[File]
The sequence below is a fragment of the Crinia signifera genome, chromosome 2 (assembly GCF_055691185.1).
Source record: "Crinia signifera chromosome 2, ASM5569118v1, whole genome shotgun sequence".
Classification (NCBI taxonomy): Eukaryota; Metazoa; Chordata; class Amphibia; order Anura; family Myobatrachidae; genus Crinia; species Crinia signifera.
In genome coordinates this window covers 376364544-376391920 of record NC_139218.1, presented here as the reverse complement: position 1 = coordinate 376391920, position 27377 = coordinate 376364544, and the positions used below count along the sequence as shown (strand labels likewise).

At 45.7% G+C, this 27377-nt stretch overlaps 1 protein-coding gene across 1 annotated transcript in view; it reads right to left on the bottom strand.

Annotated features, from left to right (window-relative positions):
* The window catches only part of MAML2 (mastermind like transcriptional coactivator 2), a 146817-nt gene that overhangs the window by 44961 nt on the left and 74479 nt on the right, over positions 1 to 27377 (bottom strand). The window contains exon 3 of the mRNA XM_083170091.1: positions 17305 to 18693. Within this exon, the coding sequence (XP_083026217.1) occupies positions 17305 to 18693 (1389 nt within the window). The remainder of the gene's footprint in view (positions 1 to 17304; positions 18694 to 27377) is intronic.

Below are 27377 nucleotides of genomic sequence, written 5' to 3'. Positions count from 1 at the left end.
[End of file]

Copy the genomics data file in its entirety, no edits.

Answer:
The sequence below is a fragment of the Crinia signifera genome, chromosome 2 (assembly GCF_055691185.1).
Source record: "Crinia signifera chromosome 2, ASM5569118v1, whole genome shotgun sequence".
Classification (NCBI taxonomy): Eukaryota; Metazoa; Chordata; class Amphibia; order Anura; family Myobatrachidae; genus Crinia; species Crinia signifera.
In genome coordinates this window covers 376364544-376391920 of record NC_139218.1, presented here as the reverse complement: position 1 = coordinate 376391920, position 27377 = coordinate 376364544, and the positions used below count along the sequence as shown (strand labels likewise).

At 45.7% G+C, this 27377-nt stretch overlaps 1 protein-coding gene across 1 annotated transcript in view; it reads right to left on the bottom strand.

Annotated features, from left to right (window-relative positions):
* The window catches only part of MAML2 (mastermind like transcriptional coactivator 2), a 146817-nt gene that overhangs the window by 44961 nt on the left and 74479 nt on the right, over positions 1 to 27377 (bottom strand). The window contains exon 3 of the mRNA XM_083170091.1: positions 17305 to 18693. Within this exon, the coding sequence (XP_083026217.1) occupies positions 17305 to 18693 (1389 nt within the window). The remainder of the gene's footprint in view (positions 1 to 17304; positions 18694 to 27377) is intronic.

Below are 27377 nucleotides of genomic sequence, written 5' to 3'. Positions count from 1 at the left end.